The Lord’s deliverance would be severe mercy in the storm of God’s wrath, destroying all that is wrong, and leaving only what is good, pure, and right.
The martyrs were invited to refresh themselves during this intermission between their deaths and the coming of the end of time, when all will be judged and justice will be brought forth.
Before John’s surely horrified eyes, a ghastly figure appeared as the fourth living creature called forth the specter of Death. The horse was pallid with the sickly hue of plague, and the ominous dark shadows of Hades settled around Death’s form, resting above its steed.
Though initially daunting in size, once into the reading the chapters are page-turners. After reading the final chapter (Killebrew’s Philistines), my text had become so marked up and dog-eared, the spine cracked in several places, that the book itself is a mute testimony.
So, what happens when everything is stripped away? Either way, all that will be left is the majesty and glory of God.
God is sovereign over all earth, all nations are held accountable to the Lord. It is God’s prerogative to judge the nations, but because the Lord is compassionate it is God’s desire to rescue. There is a tension between these two truths.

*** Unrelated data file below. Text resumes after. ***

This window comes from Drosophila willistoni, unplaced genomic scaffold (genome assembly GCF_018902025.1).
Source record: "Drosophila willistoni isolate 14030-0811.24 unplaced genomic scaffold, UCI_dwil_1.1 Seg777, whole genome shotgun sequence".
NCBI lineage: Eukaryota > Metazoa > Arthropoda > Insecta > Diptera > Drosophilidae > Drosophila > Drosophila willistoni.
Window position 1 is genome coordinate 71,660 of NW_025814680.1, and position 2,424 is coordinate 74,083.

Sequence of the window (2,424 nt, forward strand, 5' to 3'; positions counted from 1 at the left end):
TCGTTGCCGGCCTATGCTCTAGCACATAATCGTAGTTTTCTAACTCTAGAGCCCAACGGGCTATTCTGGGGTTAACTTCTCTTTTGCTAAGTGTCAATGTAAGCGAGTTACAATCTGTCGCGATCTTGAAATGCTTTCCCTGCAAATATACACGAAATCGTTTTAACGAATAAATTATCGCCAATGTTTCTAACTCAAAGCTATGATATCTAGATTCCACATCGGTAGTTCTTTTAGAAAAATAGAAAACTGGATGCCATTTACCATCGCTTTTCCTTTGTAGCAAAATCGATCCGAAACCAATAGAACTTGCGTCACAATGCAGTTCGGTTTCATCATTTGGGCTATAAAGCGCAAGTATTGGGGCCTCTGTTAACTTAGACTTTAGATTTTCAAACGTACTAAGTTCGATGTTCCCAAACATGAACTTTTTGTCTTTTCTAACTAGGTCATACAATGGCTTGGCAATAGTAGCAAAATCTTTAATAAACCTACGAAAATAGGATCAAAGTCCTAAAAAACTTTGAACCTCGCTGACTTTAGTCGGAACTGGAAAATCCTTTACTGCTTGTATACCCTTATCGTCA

What John saw he beheld with dread. The world of antiquity was no stranger to famine. In fact, not long after the Gospel had broken through the barrier of race and religion, the subject of a severe famine comes up in the Book of Acts.
Reading about the second seal gives more context to the first seal, the first horse, and the first rider. If they are part of a set, then how does the first rider fit in?
The earth’s ecosystems are in a state of early and accelerating collapse because humankind has become so decoupled from nature, we disregard, dishonor, and even actively brutalize the earth and its resources.
The prophet now circled to the center of Judah’s kingdom, at the very heart of the nation. God’s holy hill, Mount Zion, to God’s holy habitation, the royal capital of Jerusalem.